What is microdosing and am I safe to drive?

Microdosing is a growing trend among cannabis consumers — but using small amounts of cannabis can still lead to impaired driving and a DUI.


Microdosing, or consuming minimal amounts of an intoxicating substance, is a growing trend nationwide. Psychedelic mushrooms (psilocybin), MDMA and LSD are being used in recreational and therapeutic settings and studied at research universities to treat problems like depression, anxiety and PTSD.
Microdosing cannabis is also becoming more popular here in Colorado and throughout the U.S. Some chronic pain patients and recreational users want the palliative effects without getting too high — or to maintain a “functional high” — by taking the lowest effective dose.

If you’re microdosing cannabis, are you safe to drive?

So where does this leave people when it comes to deciding whether or not they’re able to drive? It may be a tough decision, but we think the answer is simple: If you feel different, you drive different.

What does the science say?

The science and research behind marijuana and physical impairment is well established at this point. Cannabis measurably and significantly impairs a driver’s reaction time and ability to do complicated tasks like driving. However, aspects like tolerance, potency and how long it takes an individual to “sober up” are less conclusive and vary from person to person.

Active Delta-9 THC, the impairing compound in cannabis, isn’t metabolized at the same rate across the board like alcohol is. To see more studies on cannabis and driving, visit our research page on the DriveHighDUI.com website.

It can be hard to tell how much you can “safely” consume or if you’re too impaired to drive — or how long you should wait to be sober enough to drive, even if you’re consuming small amounts. So why take the risk? The safest solution is to not drive if you plan to consume any amount of cannabis.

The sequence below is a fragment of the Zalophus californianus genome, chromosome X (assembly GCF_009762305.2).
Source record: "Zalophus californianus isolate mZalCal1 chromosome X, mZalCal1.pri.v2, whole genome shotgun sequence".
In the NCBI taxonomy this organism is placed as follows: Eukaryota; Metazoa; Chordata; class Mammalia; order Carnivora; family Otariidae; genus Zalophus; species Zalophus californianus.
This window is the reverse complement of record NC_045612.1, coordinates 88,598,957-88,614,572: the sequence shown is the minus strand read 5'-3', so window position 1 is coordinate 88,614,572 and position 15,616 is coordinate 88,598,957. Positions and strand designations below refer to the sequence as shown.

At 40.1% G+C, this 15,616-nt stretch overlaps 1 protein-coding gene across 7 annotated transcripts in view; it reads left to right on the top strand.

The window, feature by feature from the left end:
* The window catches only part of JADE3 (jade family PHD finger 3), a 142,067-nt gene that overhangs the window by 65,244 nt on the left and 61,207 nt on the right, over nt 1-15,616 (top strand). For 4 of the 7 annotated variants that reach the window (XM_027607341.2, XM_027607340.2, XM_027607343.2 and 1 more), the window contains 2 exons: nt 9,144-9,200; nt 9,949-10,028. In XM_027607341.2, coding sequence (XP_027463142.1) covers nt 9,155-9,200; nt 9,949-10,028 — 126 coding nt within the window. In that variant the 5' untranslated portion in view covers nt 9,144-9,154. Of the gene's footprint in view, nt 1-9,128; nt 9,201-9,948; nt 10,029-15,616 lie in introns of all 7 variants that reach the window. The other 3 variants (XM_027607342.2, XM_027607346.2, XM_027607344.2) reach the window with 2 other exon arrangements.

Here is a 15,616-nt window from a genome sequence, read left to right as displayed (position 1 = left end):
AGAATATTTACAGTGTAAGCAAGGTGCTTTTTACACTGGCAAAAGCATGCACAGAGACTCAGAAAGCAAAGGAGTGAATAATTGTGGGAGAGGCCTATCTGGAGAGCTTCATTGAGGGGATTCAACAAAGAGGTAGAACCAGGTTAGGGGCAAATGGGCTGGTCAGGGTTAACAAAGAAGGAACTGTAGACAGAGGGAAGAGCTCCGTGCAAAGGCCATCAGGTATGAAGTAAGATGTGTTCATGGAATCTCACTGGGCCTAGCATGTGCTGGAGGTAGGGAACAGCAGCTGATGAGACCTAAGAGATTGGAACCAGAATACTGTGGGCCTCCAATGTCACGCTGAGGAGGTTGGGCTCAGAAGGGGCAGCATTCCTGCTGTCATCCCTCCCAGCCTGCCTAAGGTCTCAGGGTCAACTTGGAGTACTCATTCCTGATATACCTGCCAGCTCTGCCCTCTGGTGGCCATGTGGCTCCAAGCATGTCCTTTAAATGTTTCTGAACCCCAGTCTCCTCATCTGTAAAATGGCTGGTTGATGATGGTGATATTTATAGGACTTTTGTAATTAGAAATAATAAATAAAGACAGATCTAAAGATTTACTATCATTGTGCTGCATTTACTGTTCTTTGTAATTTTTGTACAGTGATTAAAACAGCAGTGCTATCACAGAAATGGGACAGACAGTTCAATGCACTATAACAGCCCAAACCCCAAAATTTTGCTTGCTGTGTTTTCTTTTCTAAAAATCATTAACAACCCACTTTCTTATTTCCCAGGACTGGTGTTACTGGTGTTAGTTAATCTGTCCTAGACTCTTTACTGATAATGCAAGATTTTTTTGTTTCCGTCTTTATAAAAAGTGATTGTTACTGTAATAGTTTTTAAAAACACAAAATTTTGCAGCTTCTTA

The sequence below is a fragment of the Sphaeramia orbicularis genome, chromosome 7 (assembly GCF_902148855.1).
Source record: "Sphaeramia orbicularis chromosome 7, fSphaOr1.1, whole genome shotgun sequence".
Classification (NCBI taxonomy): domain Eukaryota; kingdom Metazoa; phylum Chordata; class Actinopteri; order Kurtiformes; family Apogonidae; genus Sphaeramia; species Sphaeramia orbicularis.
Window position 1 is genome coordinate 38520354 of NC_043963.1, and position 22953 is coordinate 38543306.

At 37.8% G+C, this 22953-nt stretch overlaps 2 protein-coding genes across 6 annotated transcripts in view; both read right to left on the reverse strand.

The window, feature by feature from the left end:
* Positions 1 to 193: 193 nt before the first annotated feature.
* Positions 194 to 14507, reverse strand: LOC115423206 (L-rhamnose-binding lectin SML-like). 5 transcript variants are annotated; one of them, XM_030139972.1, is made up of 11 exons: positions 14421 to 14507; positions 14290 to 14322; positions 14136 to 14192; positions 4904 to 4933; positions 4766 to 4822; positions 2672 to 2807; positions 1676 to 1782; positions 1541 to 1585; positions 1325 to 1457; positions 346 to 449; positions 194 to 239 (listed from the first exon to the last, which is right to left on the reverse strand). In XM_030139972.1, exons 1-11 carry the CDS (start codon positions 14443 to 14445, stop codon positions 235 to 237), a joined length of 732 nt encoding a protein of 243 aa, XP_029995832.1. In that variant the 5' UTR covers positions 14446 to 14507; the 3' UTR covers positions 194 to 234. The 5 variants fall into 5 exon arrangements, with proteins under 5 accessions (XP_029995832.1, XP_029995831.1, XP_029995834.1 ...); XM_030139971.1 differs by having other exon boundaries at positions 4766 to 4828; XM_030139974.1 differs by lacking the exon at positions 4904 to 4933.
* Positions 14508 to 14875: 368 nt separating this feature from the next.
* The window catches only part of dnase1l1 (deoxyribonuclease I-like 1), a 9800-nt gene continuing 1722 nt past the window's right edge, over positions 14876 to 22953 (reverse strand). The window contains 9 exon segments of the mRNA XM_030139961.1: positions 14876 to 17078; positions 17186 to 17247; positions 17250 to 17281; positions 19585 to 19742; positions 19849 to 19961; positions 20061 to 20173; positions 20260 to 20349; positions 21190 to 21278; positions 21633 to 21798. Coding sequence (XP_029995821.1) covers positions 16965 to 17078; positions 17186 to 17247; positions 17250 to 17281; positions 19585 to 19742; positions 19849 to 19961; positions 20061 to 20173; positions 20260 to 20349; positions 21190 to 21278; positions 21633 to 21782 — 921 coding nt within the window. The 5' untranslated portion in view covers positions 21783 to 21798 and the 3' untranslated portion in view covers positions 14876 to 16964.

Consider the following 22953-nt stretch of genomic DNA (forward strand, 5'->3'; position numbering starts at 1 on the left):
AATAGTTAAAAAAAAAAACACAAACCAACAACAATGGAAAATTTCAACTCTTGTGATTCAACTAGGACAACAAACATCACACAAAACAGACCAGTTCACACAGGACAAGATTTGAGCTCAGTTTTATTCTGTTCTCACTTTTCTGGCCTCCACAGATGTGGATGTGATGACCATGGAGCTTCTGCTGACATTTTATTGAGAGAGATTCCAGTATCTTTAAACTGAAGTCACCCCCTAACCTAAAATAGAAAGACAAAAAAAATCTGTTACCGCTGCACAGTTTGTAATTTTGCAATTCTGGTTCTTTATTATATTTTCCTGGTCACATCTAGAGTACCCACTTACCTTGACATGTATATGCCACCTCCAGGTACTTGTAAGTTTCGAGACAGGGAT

It may seem like a tough call, but it shouldn’t be

The conversation around cannabis consumption and driving continues to be challenging, with many strong opinions on both sides of the issue. But with different tolerances and metabolization rates across every individual, it's hard to pin down a number regarding how much is too much.

The bottom line is driving high should never be an option. Hundreds of people are dying on Colorado roads due to impaired driving. Driving under the influence of any impairing substance simply isn’t safe.

Poly-drug impaired driving in Colorado is also on the rise. Even mixing half an edible with one IPA could put a driver at risk. Clinical research from the American Association for Clinical Chemistry shows that “...the simultaneous use of alcohol and cannabis produces significantly higher blood concentrations of cannabis's main psychoactive constituent, THC, as well as THC's primary active metabolite than cannabis use alone.”

If you’re pulled over and the law enforcement officer deems you impaired, that is legal grounds for arrest — and a DUI. Risking the consequences and driving impaired under one or multiple substances is not worth it.

Err on the side of caution.

Consuming marijuana, alcohol or both is a personal choice and legal in Colorado. But when you drive under the influence, you put yourself and others on the road in danger, and risk getting a DUI that can cost more than $13,000. Leave your car at home, find a sober ride, or stay in and enjoy yourself if you plan to consume cannabis.